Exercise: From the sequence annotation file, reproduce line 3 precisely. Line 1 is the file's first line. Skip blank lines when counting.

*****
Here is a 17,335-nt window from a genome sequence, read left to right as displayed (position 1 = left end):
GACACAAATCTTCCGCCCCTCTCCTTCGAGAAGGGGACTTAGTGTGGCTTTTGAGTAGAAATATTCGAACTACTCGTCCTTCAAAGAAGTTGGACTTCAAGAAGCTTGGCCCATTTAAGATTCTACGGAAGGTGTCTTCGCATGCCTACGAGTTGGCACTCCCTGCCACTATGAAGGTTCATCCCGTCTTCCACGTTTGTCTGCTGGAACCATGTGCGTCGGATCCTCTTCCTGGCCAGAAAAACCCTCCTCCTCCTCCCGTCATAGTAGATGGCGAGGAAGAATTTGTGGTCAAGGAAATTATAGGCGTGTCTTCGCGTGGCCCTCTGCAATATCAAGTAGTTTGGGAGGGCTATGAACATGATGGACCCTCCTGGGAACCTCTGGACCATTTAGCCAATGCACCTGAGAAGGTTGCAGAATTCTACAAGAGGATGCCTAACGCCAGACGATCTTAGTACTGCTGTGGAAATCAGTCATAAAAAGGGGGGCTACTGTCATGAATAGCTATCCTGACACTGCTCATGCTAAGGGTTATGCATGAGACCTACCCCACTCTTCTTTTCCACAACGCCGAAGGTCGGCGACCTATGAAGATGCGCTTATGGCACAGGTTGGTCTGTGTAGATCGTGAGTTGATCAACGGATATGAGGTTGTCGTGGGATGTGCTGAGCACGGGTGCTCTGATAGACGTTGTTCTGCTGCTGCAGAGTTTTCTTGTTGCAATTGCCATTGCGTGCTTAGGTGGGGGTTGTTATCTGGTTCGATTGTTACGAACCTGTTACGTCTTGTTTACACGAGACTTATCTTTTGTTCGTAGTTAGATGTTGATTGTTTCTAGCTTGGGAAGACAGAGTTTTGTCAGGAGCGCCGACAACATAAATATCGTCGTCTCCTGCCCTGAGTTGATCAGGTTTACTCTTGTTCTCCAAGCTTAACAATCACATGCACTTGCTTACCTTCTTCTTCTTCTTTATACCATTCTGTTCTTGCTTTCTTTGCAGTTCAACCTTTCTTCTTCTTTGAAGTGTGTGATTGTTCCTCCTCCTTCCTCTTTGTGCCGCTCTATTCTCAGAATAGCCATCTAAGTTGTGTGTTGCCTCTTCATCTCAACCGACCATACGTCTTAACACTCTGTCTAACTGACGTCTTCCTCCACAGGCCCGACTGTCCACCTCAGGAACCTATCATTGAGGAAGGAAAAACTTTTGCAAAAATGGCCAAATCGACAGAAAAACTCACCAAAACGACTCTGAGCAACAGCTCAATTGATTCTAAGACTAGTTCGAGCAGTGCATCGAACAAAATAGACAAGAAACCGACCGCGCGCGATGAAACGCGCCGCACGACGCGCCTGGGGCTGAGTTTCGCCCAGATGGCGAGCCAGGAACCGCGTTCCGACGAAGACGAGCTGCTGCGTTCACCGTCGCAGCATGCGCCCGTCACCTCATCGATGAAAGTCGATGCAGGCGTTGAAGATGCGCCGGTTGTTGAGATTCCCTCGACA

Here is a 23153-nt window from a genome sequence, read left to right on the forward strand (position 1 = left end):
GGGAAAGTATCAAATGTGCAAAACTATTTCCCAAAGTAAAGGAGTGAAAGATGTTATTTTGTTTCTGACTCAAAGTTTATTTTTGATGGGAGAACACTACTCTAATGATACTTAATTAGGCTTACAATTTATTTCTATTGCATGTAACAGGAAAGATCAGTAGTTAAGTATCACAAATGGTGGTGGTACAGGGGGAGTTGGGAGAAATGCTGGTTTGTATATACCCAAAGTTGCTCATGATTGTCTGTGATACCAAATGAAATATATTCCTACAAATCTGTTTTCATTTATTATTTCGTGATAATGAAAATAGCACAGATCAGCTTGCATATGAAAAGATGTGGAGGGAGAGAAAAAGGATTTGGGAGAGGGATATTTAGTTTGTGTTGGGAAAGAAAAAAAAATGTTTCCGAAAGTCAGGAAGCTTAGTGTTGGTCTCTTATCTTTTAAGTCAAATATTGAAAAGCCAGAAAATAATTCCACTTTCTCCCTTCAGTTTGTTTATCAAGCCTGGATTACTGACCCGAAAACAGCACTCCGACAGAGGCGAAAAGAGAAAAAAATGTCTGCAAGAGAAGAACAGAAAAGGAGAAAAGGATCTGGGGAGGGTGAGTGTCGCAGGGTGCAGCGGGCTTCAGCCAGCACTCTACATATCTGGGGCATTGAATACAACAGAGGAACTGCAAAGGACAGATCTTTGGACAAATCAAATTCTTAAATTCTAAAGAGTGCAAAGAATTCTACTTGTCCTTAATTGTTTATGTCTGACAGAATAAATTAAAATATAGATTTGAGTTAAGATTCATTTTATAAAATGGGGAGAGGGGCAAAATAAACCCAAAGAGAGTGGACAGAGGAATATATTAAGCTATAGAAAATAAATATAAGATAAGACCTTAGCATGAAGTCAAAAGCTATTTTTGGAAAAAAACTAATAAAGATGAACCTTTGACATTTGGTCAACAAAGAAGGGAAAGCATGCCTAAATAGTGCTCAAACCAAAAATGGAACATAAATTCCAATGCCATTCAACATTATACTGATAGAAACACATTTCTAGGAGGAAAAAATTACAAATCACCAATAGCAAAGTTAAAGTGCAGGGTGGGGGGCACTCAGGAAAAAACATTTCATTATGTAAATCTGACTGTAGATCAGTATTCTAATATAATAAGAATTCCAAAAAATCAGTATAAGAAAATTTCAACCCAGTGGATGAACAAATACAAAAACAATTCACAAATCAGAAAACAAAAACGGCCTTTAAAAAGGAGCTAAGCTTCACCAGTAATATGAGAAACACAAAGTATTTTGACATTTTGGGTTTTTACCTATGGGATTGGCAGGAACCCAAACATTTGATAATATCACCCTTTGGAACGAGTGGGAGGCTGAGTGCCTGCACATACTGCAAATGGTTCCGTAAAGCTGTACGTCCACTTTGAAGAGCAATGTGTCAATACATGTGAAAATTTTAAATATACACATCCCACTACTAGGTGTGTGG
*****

Here is a 23153-nt window from a genome sequence, read left to right on the forward strand (position 1 = left end):